VATICAN CITY — Pope Francis plans to address all the heads of United Nations agencies on May 10 in what some are viewing as a crucial opportunity to help turn the U.N.’s satellite institutions away from their radical anti-life agenda.
He is also scheduled to meet U.N. Secretary General Ban Ki Moon next week. The meeting would be the Pope’s second with the U.N. leader since his election.
The U.N. System Chief Executives Board for Coordination — the longest-standing and highest-level coordination forum of the U.N. — will be received in private audience by the Holy Father at the end of its Rome meeting.
Chaired by Ban, the board comprises 29 executive heads of the United Nations and its specialized agencies. These include not only such institutions as the World Bank and the International Monetary Fund (IMF), but also the U.N. Population Fund (UNFPA), which in 2012 declared birth control should be a “human right,” and UNICEF (U.N. Children’s Emergency Fund), which promotes abortion and population-control programs worldwide.
A Vatican source said the meeting is “important, as it offers a chance for the Holy Father to address real-world problems.” He said the Pope is likely to keep stressing themes outlined in his apostolic exhortation Evangelii Gaudium (The Joy of the Gospel), as well as comments he made on the economy at this year’s World Economic Forum in Davos.
The Pope will issue “a strong message,” the source said, but in a more general way than if he were to address an agency such as the UNFPA individually.
Austin Ruse, president of the Catholic Family and Human Rights Institute (C-FAM), said the meeting “could be very important” if the Holy Father “takes the opportunity to call the agency heads back to their original purposes, rather than pursuing radical agendas.”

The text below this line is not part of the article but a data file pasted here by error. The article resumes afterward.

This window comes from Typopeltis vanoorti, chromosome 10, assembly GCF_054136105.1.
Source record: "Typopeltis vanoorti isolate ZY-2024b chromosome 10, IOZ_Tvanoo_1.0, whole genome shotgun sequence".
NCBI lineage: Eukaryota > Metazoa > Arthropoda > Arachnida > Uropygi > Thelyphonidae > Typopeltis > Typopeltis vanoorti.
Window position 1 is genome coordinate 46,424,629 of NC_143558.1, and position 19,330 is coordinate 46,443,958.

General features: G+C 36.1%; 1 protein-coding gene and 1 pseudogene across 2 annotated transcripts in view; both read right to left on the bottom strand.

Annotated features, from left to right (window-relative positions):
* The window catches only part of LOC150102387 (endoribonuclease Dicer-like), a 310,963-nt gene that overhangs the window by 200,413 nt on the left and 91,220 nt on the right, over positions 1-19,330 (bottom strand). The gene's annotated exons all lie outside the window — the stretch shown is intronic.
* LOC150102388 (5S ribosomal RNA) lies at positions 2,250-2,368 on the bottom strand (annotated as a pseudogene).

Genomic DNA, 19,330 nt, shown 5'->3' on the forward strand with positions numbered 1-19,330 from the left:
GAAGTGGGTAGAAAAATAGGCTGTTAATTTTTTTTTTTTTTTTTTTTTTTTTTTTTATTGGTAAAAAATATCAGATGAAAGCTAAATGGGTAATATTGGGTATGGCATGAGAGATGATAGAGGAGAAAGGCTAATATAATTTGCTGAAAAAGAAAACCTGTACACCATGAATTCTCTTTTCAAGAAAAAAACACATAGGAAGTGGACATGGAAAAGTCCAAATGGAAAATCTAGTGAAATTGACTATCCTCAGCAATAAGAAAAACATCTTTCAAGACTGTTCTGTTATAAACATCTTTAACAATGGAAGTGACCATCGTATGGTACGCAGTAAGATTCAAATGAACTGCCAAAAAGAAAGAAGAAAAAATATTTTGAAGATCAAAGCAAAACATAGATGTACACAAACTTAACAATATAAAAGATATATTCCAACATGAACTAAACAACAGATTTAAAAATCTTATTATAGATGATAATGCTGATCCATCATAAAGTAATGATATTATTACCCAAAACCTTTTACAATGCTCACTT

“A saint named Jim Grant used to run UNICEF, [but] since his time, it has been run by radical feminists, for instance,” he told the Register. “The Holy See stopped donating to UNICEF almost 20 years ago because of its promotion of abortion.”
Ruse said that he wants the Holy Father to “call them back to helping children rather than advancing feminist rights,” and he hopes Francis “has a heart-to-heart with them.”
The U.N. board meets biannually, usually in New York, Washington or Geneva. About every 10 years, it convenes in Rome, the headquarters of the U.N. Food and Agricultural Organization and World Food Program. The last time it did so was in 2000, when the board’s members had a private audience with St. John Paul II.
Attacks on the Church
Next week’s meeting follows a dispute in January between the Holy See and the U.N. committee on the Convention on the Rights of the Child. In a report, the committee made recommendations on the handling of clerical sex-abuse cases, but went far beyond its scope by harshly criticizing the Church for its stances against homosexuality, contraception and abortion.
The Holy See is also expected to be grilled in the same manner again next week, when Vatican officials make a routine appearance before a panel of experts on the U.N. Committee Against Torture.
Observers say members of the panel, many of whom have clear prejudices against the Church, may not only raise the issue of clerical sex abuse, but once more exceed their bounds and use the committee as an instrument to attack the Church.
Meanwhile, Vatican sources have said Pope Francis will visit the United Nations and address the General Assembly as part of his anticipated trip to the United States next year. The visit will coincide with the World Meeting of Families in Philadelphia in September 2015.
The precise dates of the Pope’s U.S. visit have not been finalized, and the trip has yet to be officially confirmed.
Edward Pentin is the Register’s Rome correspondent.